Saturday, January 17, 2009

Things #1: Seeing the future.

Just before Christmas, as if to pre-empt the usual spate of 2009 predictions from anyone who fancies themselves a technology pundit, music industry consultant Andrew Dubber wrote a passionate rant (his term, so no criticism implied) against prediction.

I've never been afraid to critique punditry, especially where it's based upon little else than speculation, but Dubber's post got me thinking about the whole area of prediction in technology and everything that's mediated by technology (which might just mean everything that involves people and their myriad interactions over distances). Is it really a fool's game? Is prediction and speculation so meaningless as to be consigned forever to the realm of charlatans and snake-oil? When I (only half jokingly) described myself as a "network futurist" did I condemn myself to ridicule and mistrust?

The weeks pre-CES and MacWorld are notable each year for a dramatic increase in idle speculation and opinion, and this year was no exception, with dozens of analysts and bloggers producing thousands of words telling us just what we should expect from the technology companies.

Apple in particular is subject to this kind of empty analysis, partly because of the secrecy surrounding their future moves, but also because Apple and its various products touch us culturally and creatively in ways that few other technology companies do. The various developments around iTunes and the iPod ecosystem, for example, have ramifications for the whole music industry and for the digital distribution of all kinds of intellectual property (some of which I'll expand upon over the next few days).

It's this degree of influence that brings analysts, speculators, pundits and, yes, self-proclaimed network futurists out in a cold sweat, and leaves us feverish over the possibilities. In our predictions we embody our wishes for the future of technology, media and ways of living, as if the words on the screen (and the attention they garner) will magically bring our desires into being.

Now for the most part this is a futile exercise, and little better than sitting in a bar waxing lyrical over the future of digital media, politics, or sport. If the past is a foreign country then the future is another universe entirely, and we have no right to expect it to behave as we wish. Most of us are condemned to live in the future as tolerated outsiders, watching the next generation unpick the mess we left behind and bring something decidely alien and unexpected into being.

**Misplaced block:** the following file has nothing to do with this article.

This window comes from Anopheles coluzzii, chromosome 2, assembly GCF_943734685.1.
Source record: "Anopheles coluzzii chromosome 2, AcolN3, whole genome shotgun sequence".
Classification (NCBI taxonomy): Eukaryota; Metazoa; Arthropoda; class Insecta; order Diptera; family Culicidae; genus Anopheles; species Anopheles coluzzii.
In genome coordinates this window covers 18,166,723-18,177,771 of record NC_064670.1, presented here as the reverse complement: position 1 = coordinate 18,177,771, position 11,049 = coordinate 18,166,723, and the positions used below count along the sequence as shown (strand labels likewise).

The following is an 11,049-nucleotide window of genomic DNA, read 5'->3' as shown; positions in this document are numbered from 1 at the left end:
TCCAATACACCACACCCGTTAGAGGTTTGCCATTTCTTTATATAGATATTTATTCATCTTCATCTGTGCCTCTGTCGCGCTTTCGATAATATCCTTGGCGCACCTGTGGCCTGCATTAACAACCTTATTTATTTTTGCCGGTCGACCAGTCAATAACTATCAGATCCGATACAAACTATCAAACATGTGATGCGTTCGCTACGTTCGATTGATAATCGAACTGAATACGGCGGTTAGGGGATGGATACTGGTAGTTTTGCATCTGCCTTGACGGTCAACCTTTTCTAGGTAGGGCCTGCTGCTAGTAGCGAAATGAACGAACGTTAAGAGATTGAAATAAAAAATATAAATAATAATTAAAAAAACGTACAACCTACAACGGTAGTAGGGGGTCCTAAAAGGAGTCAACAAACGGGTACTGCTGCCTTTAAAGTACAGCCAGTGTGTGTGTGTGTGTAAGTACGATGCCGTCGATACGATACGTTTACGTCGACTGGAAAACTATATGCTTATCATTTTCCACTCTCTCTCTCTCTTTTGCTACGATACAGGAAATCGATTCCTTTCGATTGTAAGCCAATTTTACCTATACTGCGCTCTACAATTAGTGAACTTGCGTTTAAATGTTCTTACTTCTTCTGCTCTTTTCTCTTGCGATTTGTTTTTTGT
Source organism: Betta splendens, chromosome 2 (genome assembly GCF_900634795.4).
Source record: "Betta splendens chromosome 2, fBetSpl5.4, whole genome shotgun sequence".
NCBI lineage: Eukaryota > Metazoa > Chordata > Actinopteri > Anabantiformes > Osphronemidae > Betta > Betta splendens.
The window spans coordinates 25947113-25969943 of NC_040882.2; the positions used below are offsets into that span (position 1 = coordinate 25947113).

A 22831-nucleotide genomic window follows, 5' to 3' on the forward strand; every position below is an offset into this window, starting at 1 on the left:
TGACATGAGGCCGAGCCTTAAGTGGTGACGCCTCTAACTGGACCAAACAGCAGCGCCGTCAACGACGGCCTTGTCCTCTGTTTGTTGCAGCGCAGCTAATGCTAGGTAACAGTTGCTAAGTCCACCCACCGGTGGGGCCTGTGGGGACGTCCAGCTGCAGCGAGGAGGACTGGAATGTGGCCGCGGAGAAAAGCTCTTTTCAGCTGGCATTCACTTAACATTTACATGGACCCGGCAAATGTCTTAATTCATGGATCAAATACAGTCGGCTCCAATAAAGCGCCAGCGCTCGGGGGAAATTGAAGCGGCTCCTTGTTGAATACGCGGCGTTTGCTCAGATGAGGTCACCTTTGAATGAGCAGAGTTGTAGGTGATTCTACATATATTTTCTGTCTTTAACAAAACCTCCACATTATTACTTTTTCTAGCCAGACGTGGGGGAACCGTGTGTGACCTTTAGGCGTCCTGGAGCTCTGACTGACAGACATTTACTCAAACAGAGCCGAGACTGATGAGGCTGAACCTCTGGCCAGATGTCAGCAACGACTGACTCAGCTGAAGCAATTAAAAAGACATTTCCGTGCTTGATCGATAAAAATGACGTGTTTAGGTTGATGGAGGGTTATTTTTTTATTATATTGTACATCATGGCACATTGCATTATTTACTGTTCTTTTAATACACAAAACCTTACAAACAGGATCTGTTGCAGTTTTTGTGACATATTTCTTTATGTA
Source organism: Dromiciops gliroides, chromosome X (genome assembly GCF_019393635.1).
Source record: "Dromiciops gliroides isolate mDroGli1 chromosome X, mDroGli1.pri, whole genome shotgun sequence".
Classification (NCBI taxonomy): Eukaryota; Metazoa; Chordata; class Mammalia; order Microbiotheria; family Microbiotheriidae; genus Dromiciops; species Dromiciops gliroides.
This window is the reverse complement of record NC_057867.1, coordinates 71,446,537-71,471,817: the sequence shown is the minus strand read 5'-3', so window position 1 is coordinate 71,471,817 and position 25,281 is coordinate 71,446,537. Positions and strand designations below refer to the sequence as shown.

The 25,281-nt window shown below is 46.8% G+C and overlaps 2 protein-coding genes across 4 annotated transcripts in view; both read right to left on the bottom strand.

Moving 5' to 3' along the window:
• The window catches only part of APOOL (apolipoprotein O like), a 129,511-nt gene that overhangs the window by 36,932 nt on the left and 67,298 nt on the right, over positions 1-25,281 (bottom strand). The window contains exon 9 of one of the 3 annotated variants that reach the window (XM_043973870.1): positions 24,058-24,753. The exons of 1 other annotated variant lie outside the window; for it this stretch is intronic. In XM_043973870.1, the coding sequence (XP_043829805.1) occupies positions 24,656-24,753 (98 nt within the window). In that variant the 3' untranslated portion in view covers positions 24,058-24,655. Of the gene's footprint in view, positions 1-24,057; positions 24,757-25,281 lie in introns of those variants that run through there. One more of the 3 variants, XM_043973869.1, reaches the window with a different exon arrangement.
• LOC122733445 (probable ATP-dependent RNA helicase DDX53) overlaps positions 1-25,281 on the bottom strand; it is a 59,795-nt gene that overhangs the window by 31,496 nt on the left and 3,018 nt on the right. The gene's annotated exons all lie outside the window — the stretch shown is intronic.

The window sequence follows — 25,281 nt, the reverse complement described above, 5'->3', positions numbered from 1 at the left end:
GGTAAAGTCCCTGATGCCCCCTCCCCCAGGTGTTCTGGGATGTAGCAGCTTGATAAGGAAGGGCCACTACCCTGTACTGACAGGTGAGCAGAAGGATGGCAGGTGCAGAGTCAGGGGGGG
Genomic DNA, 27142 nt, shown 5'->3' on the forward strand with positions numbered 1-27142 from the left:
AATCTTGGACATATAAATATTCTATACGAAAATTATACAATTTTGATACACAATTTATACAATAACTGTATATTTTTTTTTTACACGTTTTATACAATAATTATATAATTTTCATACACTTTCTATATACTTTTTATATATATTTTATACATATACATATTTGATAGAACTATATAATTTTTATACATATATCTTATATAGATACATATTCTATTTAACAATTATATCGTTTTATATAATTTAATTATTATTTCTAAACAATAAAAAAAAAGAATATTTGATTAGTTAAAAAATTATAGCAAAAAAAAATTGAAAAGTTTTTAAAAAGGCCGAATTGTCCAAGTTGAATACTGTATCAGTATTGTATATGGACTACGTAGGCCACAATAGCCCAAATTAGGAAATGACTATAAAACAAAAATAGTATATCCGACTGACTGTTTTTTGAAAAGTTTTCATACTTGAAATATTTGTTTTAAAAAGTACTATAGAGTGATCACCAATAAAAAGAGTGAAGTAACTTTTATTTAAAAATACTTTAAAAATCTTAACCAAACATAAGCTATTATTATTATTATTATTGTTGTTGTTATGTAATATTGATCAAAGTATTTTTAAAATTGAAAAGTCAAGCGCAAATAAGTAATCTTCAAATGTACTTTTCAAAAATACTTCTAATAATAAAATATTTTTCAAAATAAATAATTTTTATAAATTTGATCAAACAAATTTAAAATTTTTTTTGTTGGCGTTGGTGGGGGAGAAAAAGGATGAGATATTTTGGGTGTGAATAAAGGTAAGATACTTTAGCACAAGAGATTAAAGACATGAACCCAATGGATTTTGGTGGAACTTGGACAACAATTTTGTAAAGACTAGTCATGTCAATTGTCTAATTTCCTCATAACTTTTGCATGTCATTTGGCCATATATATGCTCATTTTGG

Sometimes though, this act of prediction is less selfish, motivated not by a desire for recognition (or worse, profiteering) but by an acceptance of constant change and the need for social advancement. The genuine spirit of futurism lies not in pretending to see the future, but in recognising that we all have to live there, and that although the best way to predict the future is to invent it, first we have to imagine the possibilities and work out which of them we want. Or, just as importantly, which of them we wish to avoid.

So while Andrew Dubber is right, I intend nevertheless to spend the next few days recklessly gazing over the horizon. Here in Bangkok, seven hours in the future from the UK and on the continent which will likely dominate the next fifty years, I'm looking forward. Not from a position of special insight, but from one of optimism and excitement, tempered by the knowledge that there are crucial things we need to imagine now if we, and the alien race we call the next generation, are to actually make it happen.


Blogger Dubber said...

You've captured my intention exactly. As soon as we abandon fortune-telling and predicting what will "happen to us" in the future, we can start charting a deliberate course and go about inventing it.

My main gripe is with charlatans who describe the present and dress it up with jargon to portray some sort of futuristic utopia (or dystopia).

The key phrase that should automatically ring alarm bells is: "In the future, we will all..."

10:43 AM  

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